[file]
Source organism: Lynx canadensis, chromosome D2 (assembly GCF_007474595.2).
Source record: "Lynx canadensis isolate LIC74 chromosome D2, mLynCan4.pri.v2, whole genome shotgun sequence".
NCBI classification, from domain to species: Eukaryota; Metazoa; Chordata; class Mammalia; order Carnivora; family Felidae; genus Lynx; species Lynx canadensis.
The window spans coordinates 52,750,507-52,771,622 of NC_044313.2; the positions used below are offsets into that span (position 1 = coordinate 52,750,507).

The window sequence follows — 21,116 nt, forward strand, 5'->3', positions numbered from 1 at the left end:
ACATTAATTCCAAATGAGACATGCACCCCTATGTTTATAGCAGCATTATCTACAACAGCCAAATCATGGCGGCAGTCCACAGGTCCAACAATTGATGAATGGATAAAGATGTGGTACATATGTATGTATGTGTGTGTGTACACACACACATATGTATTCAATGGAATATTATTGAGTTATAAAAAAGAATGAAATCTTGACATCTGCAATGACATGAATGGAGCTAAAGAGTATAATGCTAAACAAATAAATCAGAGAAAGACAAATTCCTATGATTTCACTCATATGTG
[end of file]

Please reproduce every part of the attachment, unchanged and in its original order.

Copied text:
Source organism: Lynx canadensis, chromosome D2 (assembly GCF_007474595.2).
Source record: "Lynx canadensis isolate LIC74 chromosome D2, mLynCan4.pri.v2, whole genome shotgun sequence".
NCBI classification, from domain to species: Eukaryota; Metazoa; Chordata; class Mammalia; order Carnivora; family Felidae; genus Lynx; species Lynx canadensis.
The window spans coordinates 52,750,507-52,771,622 of NC_044313.2; the positions used below are offsets into that span (position 1 = coordinate 52,750,507).

The window sequence follows — 21,116 nt, forward strand, 5'->3', positions numbered from 1 at the left end:
ACATTAATTCCAAATGAGACATGCACCCCTATGTTTATAGCAGCATTATCTACAACAGCCAAATCATGGCGGCAGTCCACAGGTCCAACAATTGATGAATGGATAAAGATGTGGTACATATGTATGTATGTGTGTGTGTACACACACACATATGTATTCAATGGAATATTATTGAGTTATAAAAAAGAATGAAATCTTGACATCTGCAATGACATGAATGGAGCTAAAGAGTATAATGCTAAACAAATAAATCAGAGAAAGACAAATTCCTATGATTTCACTCATATGTG